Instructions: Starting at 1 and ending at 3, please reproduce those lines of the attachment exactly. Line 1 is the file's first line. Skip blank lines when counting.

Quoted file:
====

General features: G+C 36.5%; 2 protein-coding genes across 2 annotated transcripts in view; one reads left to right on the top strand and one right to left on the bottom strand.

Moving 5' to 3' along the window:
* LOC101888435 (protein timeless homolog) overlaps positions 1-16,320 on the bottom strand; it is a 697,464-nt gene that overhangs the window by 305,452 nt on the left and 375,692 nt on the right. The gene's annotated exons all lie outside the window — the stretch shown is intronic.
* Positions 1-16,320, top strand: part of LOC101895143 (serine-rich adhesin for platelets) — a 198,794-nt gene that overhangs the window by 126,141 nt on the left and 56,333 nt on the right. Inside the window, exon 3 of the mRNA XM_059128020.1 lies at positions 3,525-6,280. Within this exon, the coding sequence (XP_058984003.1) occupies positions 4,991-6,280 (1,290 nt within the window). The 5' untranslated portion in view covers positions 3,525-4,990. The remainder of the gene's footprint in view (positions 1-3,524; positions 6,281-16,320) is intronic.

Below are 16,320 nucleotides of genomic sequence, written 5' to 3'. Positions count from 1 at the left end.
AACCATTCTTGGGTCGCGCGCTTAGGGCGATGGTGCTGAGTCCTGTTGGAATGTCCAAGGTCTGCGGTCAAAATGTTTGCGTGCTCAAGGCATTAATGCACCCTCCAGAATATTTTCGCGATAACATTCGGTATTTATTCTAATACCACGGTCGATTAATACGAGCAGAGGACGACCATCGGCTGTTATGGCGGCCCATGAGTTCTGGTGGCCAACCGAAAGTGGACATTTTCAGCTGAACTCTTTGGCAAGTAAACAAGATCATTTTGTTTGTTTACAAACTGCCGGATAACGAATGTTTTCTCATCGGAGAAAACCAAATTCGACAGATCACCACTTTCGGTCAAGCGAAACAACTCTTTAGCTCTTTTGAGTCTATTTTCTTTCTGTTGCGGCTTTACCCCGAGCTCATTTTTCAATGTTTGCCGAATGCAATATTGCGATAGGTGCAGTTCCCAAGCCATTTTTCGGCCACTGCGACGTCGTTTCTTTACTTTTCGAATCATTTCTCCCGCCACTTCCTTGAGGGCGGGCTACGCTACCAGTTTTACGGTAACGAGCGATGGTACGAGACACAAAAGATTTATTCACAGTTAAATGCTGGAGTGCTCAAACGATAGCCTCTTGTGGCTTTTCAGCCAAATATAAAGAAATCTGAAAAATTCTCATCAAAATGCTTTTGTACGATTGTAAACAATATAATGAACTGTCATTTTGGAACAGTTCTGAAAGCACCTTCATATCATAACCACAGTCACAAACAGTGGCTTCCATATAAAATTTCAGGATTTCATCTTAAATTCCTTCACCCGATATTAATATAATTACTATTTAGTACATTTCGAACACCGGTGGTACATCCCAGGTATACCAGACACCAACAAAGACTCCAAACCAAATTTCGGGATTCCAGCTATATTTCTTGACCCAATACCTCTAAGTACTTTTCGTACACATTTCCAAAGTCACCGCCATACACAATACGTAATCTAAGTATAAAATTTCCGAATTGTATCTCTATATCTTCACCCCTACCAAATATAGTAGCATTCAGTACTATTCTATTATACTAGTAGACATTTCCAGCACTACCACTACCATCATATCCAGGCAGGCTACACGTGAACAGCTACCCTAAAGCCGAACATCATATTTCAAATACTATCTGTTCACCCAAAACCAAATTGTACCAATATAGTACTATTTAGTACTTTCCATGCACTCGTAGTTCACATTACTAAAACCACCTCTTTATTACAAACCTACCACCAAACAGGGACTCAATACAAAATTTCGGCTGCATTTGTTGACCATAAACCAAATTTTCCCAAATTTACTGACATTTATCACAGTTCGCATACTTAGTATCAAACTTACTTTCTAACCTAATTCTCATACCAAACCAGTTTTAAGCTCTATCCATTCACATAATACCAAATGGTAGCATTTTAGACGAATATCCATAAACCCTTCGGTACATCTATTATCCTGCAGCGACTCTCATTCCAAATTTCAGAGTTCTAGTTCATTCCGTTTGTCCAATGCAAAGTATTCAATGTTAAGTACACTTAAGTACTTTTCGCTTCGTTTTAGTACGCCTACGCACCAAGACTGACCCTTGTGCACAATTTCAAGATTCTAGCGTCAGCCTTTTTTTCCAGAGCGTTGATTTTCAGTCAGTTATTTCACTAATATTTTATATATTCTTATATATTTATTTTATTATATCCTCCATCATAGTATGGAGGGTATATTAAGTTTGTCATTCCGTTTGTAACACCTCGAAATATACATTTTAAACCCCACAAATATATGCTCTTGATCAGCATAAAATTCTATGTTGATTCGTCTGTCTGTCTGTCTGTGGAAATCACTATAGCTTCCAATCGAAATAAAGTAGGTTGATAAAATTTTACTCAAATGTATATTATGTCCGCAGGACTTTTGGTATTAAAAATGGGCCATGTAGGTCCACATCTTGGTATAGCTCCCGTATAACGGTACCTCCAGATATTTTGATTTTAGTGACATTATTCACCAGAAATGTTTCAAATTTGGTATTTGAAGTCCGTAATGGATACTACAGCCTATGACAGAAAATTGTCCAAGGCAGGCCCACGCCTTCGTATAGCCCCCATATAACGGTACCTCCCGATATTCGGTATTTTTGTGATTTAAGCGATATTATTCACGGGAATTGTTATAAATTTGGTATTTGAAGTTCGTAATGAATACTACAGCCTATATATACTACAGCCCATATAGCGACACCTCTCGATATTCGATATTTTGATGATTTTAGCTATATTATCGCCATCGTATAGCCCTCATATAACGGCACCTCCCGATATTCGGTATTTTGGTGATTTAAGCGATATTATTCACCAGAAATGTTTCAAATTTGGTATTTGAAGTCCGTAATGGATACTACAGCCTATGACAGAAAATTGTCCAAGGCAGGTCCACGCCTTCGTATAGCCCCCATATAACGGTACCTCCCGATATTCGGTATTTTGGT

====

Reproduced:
General features: G+C 36.5%; 2 protein-coding genes across 2 annotated transcripts in view; one reads left to right on the top strand and one right to left on the bottom strand.

Moving 5' to 3' along the window:
* LOC101888435 (protein timeless homolog) overlaps positions 1-16,320 on the bottom strand; it is a 697,464-nt gene that overhangs the window by 305,452 nt on the left and 375,692 nt on the right. The gene's annotated exons all lie outside the window — the stretch shown is intronic.